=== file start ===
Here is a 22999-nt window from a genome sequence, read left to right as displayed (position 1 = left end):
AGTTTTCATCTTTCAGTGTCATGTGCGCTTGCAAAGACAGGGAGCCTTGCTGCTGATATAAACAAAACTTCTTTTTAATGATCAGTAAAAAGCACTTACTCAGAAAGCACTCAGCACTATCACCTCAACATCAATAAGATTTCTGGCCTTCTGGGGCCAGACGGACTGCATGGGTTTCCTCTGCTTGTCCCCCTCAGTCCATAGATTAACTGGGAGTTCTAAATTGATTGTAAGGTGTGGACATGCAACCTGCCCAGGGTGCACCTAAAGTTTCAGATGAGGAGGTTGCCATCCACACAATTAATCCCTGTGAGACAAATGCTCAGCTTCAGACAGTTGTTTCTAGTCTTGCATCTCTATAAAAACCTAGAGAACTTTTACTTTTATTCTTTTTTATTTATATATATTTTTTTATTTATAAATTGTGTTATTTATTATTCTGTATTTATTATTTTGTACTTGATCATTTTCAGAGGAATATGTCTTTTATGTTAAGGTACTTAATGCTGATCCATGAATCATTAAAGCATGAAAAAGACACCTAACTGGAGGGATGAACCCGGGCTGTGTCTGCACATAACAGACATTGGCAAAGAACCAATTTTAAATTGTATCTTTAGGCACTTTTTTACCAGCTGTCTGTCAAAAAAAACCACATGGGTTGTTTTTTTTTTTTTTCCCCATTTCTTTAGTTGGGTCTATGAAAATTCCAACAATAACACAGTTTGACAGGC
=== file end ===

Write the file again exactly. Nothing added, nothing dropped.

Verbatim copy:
Here is a 22999-nt window from a genome sequence, read left to right as displayed (position 1 = left end):
AGTTTTCATCTTTCAGTGTCATGTGCGCTTGCAAAGACAGGGAGCCTTGCTGCTGATATAAACAAAACTTCTTTTTAATGATCAGTAAAAAGCACTTACTCAGAAAGCACTCAGCACTATCACCTCAACATCAATAAGATTTCTGGCCTTCTGGGGCCAGACGGACTGCATGGGTTTCCTCTGCTTGTCCCCCTCAGTCCATAGATTAACTGGGAGTTCTAAATTGATTGTAAGGTGTGGACATGCAACCTGCCCAGGGTGCACCTAAAGTTTCAGATGAGGAGGTTGCCATCCACACAATTAATCCCTGTGAGACAAATGCTCAGCTTCAGACAGTTGTTTCTAGTCTTGCATCTCTATAAAAACCTAGAGAACTTTTACTTTTATTCTTTTTTATTTATATATATTTTTTTATTTATAAATTGTGTTATTTATTATTCTGTATTTATTATTTTGTACTTGATCATTTTCAGAGGAATATGTCTTTTATGTTAAGGTACTTAATGCTGATCCATGAATCATTAAAGCATGAAAAAGACACCTAACTGGAGGGATGAACCCGGGCTGTGTCTGCACATAACAGACATTGGCAAAGAACCAATTTTAAATTGTATCTTTAGGCACTTTTTTACCAGCTGTCTGTCAAAAAAAACCACATGGGTTGTTTTTTTTTTTTTTCCCCATTTCTTTAGTTGGGTCTATGAAAATTCCAACAATAACACAGTTTGACAGGC